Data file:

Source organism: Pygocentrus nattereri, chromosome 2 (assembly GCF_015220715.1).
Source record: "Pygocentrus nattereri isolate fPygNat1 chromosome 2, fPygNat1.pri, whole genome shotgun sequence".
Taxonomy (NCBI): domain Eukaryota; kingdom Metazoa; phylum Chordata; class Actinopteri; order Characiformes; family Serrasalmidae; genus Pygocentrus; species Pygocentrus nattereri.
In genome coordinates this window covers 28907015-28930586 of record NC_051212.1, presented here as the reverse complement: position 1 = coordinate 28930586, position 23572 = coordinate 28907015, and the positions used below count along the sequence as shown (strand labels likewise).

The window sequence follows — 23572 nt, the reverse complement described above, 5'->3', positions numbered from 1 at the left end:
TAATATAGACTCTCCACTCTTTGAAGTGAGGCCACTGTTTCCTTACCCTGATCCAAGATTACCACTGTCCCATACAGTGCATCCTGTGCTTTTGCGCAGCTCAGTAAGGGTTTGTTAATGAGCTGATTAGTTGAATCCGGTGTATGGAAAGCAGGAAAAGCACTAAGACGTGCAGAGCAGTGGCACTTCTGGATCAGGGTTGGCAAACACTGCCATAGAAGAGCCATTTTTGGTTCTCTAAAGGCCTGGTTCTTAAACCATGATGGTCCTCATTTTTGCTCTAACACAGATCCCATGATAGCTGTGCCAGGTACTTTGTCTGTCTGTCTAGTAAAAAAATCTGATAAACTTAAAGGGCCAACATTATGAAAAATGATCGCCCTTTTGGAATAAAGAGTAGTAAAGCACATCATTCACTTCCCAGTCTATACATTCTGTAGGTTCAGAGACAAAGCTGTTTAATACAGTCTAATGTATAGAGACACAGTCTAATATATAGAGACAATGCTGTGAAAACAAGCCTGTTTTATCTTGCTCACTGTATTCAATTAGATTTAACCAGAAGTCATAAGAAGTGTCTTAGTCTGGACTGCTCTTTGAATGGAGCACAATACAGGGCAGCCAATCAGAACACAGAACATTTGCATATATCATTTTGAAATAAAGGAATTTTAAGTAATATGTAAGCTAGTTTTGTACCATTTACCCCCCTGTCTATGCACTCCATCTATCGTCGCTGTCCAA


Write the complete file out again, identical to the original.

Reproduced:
Source organism: Pygocentrus nattereri, chromosome 2 (assembly GCF_015220715.1).
Source record: "Pygocentrus nattereri isolate fPygNat1 chromosome 2, fPygNat1.pri, whole genome shotgun sequence".
Taxonomy (NCBI): domain Eukaryota; kingdom Metazoa; phylum Chordata; class Actinopteri; order Characiformes; family Serrasalmidae; genus Pygocentrus; species Pygocentrus nattereri.
In genome coordinates this window covers 28907015-28930586 of record NC_051212.1, presented here as the reverse complement: position 1 = coordinate 28930586, position 23572 = coordinate 28907015, and the positions used below count along the sequence as shown (strand labels likewise).

The window sequence follows — 23572 nt, the reverse complement described above, 5'->3', positions numbered from 1 at the left end:
TAATATAGACTCTCCACTCTTTGAAGTGAGGCCACTGTTTCCTTACCCTGATCCAAGATTACCACTGTCCCATACAGTGCATCCTGTGCTTTTGCGCAGCTCAGTAAGGGTTTGTTAATGAGCTGATTAGTTGAATCCGGTGTATGGAAAGCAGGAAAAGCACTAAGACGTGCAGAGCAGTGGCACTTCTGGATCAGGGTTGGCAAACACTGCCATAGAAGAGCCATTTTTGGTTCTCTAAAGGCCTGGTTCTTAAACCATGATGGTCCTCATTTTTGCTCTAACACAGATCCCATGATAGCTGTGCCAGGTACTTTGTCTGTCTGTCTAGTAAAAAAATCTGATAAACTTAAAGGGCCAACATTATGAAAAATGATCGCCCTTTTGGAATAAAGAGTAGTAAAGCACATCATTCACTTCCCAGTCTATACATTCTGTAGGTTCAGAGACAAAGCTGTTTAATACAGTCTAATGTATAGAGACACAGTCTAATATATAGAGACAATGCTGTGAAAACAAGCCTGTTTTATCTTGCTCACTGTATTCAATTAGATTTAACCAGAAGTCATAAGAAGTGTCTTAGTCTGGACTGCTCTTTGAATGGAGCACAATACAGGGCAGCCAATCAGAACACAGAACATTTGCATATATCATTTTGAAATAAAGGAATTTTAAGTAATATGTAAGCTAGTTTTGTACCATTTACCCCCCTGTCTATGCACTCCATCTATCGTCGCTGTCCAA